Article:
Throwback Thursday | Revisiting Our Racist Past


PHOTO: Pasadena Museum of History | | The celebration at Brookside Tavern and Municipal Plunge in Pasadena after it reopened. People of color had unrestricted access to the pool for the first time in 30 years (1947)

There was a time in our not-so-distant past when racism prevented or restricted American citizens of color from employment opportunities, property ownership, access to public and privately-owned facilities, etc. Furthermore, during a four-year period from February 19, 1942, to March 20, 1946, Americans of Japanese ancestry were forced to leave their homes and relocate to armed camps at remote locations. Sixty-two percent of the internees at the camps were United States citizens.

Employment Discrimination

In the late 1800s and early 1900s, orange groves and fruit orchards filled the Arroyo Seco, South Pasadena, and the region at large. The fruit industry produced hundreds of jobs for San Gabriel Valley residents. For some, however, employment was denied based on their race.

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PHOTO: Pasadena Museum of History | Local area orange packing operation (1886)

In the photo above, notice the sign which reads: “No Chinese Employed.” Another sign on the back wall reads: “Visitors are requested not to take any oranges.” This business owner is fearful on many counts.

Denied Access to Public Facilities

A Municipal Plunge opened in Pasadena on July 4, 1914, at Brookside Park allowing access for white citizens only, except on Wednesdays – the last day before the city cleaned the pool. People of color could access the plunge on Wednesday only during the afternoon and evening.

When a black taxpayers group challenged the practice, the City of Pasadena promptly prohibited all nonwhites from the pool. In 1929, nonwhites were once again allowed access of the plunge but only on Tuesdays between 2 and 5 pm. The city’s concession was declared “International Day.”

PHOTO: Pasadena Museum of History | | White people only every day (including weekends) except on Tuesday afternoons at the Municipal Plunge, Pasadena (1934)
PHOTO: Pasadena Museum of History | | Once a week on “International Day” people of color were allowed use of the pool (1931)

Sammy Lee, the son of Korean immigrants, first learned how to dive at the Brookside plunge. Since he was allowed the use of the pool only one day a week, on his own, he constructed a diving board and a sand pit to train. Lee was the first Asian American to win an Olympic medal and the first to win gold medals at two different Olympics for his diving event. Lee said he was inspired to perform in the face of racist policies at the time. “I was angered,” he said, “but I was going to prove that in America I could do anything.”

In 1945 following a successful lawsuit against the city, people of color were allowed unrestricted use of the swimming facilities. However, the city promptly closed the plunge, citing that it was no longer financially viable to keep open.

Note: The year that Pasadena’s Jackie Robinson broke the color barrier in baseball, the NAACP obtained an injunction which forced the reopening of the plunge on July 7, 1947, without restrictions based on race or gender. Robinson commented on the treatment of blacks in Pasadena, “We saw movies from segregated balconies, swam in a municipal pool only on Tuesdays and were permitted in the YMCA one night a week.”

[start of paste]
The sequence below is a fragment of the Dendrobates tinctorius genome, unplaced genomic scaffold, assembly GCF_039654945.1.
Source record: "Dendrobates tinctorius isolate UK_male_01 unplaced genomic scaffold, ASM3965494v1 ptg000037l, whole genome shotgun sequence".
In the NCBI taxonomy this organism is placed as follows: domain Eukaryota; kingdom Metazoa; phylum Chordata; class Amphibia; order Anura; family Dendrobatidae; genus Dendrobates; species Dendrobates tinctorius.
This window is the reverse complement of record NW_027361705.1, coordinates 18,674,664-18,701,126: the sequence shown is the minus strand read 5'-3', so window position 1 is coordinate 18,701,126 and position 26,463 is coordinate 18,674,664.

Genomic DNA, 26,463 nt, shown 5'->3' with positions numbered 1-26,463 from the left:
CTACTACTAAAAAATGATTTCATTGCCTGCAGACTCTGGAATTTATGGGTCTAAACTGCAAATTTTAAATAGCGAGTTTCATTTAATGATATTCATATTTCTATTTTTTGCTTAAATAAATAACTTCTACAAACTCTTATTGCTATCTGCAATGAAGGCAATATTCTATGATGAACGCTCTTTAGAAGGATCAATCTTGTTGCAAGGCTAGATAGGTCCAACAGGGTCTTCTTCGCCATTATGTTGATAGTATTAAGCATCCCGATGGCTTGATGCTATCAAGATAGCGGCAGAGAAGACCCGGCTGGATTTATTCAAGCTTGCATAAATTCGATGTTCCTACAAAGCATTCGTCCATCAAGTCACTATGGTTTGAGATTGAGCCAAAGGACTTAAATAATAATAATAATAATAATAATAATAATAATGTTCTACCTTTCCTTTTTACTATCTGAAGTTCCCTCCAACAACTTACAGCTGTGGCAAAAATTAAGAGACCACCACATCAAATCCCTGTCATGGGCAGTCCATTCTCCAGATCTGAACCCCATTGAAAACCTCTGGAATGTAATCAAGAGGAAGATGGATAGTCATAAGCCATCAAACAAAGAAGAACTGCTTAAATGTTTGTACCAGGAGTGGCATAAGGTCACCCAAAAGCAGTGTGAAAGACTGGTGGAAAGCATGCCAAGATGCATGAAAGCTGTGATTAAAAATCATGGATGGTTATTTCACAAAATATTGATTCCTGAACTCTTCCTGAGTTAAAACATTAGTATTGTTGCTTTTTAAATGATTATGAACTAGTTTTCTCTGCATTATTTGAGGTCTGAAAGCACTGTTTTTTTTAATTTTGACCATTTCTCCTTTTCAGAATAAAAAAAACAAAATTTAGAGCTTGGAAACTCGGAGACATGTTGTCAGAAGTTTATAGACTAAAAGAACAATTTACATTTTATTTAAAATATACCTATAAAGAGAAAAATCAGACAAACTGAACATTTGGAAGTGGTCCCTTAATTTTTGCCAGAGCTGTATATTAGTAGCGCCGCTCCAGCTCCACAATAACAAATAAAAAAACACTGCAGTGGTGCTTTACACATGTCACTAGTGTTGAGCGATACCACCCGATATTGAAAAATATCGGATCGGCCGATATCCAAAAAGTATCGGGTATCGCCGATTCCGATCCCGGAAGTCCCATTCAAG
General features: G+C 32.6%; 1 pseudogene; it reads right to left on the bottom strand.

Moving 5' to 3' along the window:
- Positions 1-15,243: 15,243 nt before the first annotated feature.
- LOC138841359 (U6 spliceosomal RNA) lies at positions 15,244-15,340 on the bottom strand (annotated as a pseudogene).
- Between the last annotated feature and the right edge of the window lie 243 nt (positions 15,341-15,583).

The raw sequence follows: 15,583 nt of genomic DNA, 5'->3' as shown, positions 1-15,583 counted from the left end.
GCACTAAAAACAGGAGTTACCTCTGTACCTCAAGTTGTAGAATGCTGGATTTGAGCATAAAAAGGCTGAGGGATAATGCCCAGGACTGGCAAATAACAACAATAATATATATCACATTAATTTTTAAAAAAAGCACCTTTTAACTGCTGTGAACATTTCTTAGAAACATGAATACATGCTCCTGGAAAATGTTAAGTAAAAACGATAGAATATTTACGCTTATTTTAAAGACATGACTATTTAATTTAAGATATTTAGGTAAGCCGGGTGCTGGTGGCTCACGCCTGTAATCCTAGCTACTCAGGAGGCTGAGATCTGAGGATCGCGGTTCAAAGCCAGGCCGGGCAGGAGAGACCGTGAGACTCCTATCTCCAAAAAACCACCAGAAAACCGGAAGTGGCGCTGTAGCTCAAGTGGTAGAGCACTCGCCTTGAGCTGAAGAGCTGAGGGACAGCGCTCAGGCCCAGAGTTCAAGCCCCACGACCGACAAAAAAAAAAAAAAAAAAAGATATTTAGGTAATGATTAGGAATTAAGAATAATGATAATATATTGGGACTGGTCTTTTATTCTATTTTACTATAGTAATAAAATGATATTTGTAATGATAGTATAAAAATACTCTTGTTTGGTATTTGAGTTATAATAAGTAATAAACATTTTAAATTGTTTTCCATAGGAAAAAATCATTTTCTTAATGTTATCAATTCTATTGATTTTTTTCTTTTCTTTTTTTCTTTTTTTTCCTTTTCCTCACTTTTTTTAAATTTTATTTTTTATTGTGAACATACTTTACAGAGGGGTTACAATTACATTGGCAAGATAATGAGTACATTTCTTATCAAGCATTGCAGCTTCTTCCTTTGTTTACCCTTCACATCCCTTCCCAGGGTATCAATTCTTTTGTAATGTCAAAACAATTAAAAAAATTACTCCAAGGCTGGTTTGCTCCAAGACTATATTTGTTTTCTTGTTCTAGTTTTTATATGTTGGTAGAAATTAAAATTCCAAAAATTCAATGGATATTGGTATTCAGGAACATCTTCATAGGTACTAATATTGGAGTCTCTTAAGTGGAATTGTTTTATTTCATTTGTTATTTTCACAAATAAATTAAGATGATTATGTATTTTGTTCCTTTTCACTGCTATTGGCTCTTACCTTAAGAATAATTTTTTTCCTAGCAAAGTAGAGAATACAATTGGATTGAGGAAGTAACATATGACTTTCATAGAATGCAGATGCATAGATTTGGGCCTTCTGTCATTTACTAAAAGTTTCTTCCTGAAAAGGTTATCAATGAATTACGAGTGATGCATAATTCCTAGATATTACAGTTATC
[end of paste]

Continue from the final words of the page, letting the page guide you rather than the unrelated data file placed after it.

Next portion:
Forced Relocation based on Ancestry

During the spring of 1942, about 120,000 men, women, and children of Japanese ancestry were rounded up by local authorities and incarcerated or sent to internment camps, some losing their businesses and homes forever.

The criteria that determined Japanese ancestry: “as little as 1/16 Japanese, orphaned infants, or even one drop of Japanese blood.”

PHOTO: National Archives | | Guards watch as Japanese American men, women, and children wait to board a train to one of 10 relocation camps (1942)

South Pasadena resident William Sato shared his experience of the train ride to the relocation camp: “I thought, what’s going to happen to us? And as we went over Cajon Pass into the desert, I said ‘Oh Jesus Christ, they’re going to put us in the desert, and they’re going to line us up and kill every God damn one of us’ I really thought that.”

PHOTO: South Pasadena Public Library | | Otake and Nambu families at the Otake home on Bank Street, South Pasadena (1935)

American citizens of Japanese descent were a sizable population in South Pasadena in the 1920s and 1930s. The Meridian Iron Works History Museum was a Japanese American Center used as a school before World War II.

PHOTO: Pasadena Museum of History | | Graduates of a homemaking class given by the American Red Cross at the Japanese American Center, South Pasadena (1931)
PHOTO: Japanese American National Museum | | The train rests on the tracks following Japanese Americans departure at their isolated destination (1942)

The San Francisco Examiner’s front page headline reads: “Ouster of All Japs in California Near!” Meanwhile, the trains arrive carrying thousands of our neighbors. They gathered before walking the final few hundred feet to the internment camp. Their home for the next four years.

Author Rick Thomas is the former museum curator and vice-chair of education for the South Pasadena Preservation Foundation. He served on the South Pasadena Natural Resources Commission, helping to maintain a strict policy protecting the city’s great old-growth trees. Using touchstone photographs from his own collection—one of the San Gabriel Valley’s largest accumulations of historical images and artifacts—as well as national, state, and local historical archives, Thomas provides a window to his city’s past and an understanding of why its preservation is so important.